Meryl Davis and Charlie White ice danced the U.S. to its 25th medal of the Vancouver Games on Monday, earning silver and matching Team U.S.A’s 2006 record for most medals won at an Olympics away from home.
The Americans are guaranteed to shatter the record, with the U.S. women’s hockey team earning a spot in Thursday’s finals after beating Sweden 9-1 yesterday. Still, Team U.S.A.'s overall lead in the medal derby shriveled Monday, as Davis and White's prize was the only one won. That allowed the Germans to close the Americans' eight-medal lead to 25-21, and tie Team U.S.A.'s leading seven gold medals.
Canadians Tessa Virtue and Scott Moir’s took top prize in ice dancing, knocking the Russians off their traditional spot atop the event's podium. It was only the third time since ice dance became an Olympic sport in 1976 that a Russian or Soviet couple did not win the dance gold.
Davis and White were rewarded for a bold performance set to the music of “Phantom of the Opera” in the original dance portion of competition. That left Russian reigning world champions Oksana Domnina and Maxim Shabalin to settle for bronze.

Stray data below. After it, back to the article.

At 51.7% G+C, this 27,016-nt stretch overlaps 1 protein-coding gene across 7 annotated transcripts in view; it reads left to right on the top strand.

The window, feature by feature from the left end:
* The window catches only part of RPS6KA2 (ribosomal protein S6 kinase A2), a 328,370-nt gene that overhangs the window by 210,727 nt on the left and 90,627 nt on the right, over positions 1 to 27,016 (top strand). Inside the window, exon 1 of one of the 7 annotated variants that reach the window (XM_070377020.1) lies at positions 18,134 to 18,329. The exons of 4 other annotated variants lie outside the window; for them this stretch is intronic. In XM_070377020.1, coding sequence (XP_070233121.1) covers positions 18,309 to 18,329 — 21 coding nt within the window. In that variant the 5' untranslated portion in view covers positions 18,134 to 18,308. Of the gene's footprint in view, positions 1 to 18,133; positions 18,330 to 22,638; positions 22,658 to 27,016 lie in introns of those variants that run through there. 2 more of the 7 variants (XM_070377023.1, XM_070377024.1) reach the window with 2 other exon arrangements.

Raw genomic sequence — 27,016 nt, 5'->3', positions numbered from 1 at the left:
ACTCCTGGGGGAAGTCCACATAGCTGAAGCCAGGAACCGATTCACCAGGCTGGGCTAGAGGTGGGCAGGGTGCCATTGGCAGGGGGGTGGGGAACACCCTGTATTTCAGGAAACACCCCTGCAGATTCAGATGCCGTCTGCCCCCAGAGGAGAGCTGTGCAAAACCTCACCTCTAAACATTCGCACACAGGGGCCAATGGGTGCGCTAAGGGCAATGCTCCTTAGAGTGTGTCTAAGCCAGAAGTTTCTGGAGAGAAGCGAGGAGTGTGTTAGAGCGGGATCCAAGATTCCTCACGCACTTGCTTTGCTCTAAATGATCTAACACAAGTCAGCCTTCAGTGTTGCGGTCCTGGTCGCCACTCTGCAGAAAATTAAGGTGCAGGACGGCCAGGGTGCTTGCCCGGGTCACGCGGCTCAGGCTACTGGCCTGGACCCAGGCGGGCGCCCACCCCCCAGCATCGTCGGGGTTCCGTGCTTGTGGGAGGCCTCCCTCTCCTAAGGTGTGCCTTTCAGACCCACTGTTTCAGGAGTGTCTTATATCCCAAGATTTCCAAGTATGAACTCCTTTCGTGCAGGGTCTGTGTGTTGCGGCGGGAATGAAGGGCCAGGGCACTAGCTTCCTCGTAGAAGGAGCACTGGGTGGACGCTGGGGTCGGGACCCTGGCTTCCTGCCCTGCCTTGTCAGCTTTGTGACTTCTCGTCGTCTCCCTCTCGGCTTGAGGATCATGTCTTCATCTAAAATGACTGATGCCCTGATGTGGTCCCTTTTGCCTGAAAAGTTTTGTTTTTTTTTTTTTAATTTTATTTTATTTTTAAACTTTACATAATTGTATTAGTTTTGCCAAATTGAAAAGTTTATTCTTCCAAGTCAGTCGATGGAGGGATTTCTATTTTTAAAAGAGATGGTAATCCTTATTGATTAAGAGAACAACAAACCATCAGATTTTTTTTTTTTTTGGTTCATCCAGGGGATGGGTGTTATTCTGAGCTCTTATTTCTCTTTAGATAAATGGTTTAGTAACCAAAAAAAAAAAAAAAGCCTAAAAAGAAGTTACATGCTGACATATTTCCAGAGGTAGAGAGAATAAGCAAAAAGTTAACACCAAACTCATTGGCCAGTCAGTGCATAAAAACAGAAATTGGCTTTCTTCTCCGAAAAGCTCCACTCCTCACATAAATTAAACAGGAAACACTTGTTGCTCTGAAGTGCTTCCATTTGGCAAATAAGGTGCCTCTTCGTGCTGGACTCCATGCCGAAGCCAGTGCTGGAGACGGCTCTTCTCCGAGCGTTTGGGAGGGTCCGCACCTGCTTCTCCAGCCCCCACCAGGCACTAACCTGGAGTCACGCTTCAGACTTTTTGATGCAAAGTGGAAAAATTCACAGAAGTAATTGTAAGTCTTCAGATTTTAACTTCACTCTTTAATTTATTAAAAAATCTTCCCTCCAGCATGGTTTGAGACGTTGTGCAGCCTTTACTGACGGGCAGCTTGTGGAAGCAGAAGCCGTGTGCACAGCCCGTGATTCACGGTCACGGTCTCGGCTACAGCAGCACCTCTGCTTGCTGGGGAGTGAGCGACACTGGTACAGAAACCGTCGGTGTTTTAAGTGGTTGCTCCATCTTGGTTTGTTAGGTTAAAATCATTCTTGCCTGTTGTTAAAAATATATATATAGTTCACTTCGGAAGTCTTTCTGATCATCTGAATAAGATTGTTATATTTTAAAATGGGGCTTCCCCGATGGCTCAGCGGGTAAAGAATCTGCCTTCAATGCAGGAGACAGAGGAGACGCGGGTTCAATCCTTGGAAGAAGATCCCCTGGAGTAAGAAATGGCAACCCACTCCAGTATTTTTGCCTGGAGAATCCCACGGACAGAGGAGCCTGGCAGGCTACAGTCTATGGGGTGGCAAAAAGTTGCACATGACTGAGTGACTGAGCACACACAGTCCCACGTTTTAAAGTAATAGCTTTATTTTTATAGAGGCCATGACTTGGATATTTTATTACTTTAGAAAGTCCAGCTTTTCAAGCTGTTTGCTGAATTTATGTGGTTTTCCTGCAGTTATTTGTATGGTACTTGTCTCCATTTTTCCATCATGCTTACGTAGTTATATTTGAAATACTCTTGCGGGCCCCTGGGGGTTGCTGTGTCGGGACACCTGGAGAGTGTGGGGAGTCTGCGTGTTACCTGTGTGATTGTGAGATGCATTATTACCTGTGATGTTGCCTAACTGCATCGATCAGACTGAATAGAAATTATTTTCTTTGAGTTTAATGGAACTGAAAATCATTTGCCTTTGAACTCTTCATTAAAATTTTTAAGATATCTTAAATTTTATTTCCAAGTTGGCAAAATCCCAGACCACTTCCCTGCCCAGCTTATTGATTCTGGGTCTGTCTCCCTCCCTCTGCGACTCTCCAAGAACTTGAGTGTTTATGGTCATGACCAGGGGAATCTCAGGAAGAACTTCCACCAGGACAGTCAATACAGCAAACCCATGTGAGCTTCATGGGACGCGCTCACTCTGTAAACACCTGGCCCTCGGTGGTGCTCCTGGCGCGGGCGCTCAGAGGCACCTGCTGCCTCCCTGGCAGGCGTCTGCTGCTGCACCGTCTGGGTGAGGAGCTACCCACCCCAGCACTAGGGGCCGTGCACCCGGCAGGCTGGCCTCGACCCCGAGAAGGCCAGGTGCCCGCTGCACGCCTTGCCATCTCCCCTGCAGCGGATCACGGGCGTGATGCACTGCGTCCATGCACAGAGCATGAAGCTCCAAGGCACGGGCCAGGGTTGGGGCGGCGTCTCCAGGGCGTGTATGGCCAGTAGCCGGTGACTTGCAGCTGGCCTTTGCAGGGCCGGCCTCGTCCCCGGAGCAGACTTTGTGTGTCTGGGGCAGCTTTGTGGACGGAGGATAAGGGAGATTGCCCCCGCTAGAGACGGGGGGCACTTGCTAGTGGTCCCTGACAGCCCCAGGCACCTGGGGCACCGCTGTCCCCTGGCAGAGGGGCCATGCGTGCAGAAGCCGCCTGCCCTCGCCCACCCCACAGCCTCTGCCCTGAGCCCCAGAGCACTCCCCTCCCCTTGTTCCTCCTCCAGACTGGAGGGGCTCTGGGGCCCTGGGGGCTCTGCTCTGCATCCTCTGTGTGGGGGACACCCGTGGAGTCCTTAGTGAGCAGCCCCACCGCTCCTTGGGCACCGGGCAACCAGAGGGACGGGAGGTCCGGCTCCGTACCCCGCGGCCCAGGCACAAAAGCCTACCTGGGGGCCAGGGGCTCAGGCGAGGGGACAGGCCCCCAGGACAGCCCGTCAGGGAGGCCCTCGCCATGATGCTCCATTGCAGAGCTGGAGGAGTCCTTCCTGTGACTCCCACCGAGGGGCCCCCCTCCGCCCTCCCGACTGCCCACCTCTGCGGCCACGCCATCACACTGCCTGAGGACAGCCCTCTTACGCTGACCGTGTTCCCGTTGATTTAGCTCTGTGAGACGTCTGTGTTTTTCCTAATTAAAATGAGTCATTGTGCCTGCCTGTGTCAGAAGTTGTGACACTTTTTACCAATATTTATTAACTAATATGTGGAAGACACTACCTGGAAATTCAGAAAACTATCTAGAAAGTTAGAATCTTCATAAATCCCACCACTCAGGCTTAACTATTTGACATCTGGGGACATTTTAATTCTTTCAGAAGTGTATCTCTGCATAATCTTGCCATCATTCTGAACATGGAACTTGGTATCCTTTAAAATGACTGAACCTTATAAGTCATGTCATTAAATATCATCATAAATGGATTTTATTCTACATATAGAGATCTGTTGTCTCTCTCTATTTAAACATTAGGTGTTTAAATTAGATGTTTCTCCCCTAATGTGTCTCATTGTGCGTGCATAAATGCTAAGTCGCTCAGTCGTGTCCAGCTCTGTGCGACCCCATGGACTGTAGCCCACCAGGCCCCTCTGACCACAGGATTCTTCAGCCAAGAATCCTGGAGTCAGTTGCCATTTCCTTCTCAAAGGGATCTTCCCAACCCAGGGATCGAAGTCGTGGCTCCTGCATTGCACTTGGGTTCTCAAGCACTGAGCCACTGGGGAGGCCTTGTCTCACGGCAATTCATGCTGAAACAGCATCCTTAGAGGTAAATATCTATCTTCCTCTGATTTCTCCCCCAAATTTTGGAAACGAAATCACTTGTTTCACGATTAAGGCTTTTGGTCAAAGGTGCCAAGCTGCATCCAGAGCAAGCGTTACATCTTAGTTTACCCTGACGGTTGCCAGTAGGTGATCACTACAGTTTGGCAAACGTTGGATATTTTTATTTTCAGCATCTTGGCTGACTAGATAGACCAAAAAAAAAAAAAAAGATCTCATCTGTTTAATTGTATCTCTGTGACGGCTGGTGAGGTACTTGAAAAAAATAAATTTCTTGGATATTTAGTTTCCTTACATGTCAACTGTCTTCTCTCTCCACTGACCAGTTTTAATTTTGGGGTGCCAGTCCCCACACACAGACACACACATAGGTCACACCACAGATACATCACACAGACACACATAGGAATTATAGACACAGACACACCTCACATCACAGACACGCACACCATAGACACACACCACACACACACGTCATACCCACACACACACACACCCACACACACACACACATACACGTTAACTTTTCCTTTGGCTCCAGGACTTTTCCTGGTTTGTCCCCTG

“North America has really come into its own in terms of ice dance,” Davis said. “This Olympics is a little bit of a turning point again. It’s really exiting to be a part of it.”
If the athletes in red, white and blue keep up their pace, it will mark the first time since the 1932 games at Lake Placid that the U.S. won the medal competition.
"We haven't talked so much about medals as we continue to focus on performance," Mike English, chief of sport performance for the U.S. Olympic Committe, told USA Today. "[But] it's certainly been a positive experience."
So far, 162 medals have been awarded, with 96 left to be won down the home stretch until the Games end on Sunday.
In the 2006 games in Turin, Italy, Team USA grabbed 25 medals to finish second to Germany's 29. It was more than respectable, but a far cry from the dominance being shown in the current games. Several U.S. athletes who faltered in Italy have come back with a vengeance, none more than skier Bode Miller. Expected to shine four years ago, Miller instead nearly partied his way into obscurity.
But redemption has come in the form of three medals, one of each mint.
The ski and snowboard teams have accounted for 17 medals altogether, including the electrifying performance by snowboarder Shaun White in the halfpipe.
In men’s skiing aerials, Americans Ryan St. Onge and Jeret “Speedy” Peterson both qualified for Thursday night’s finals.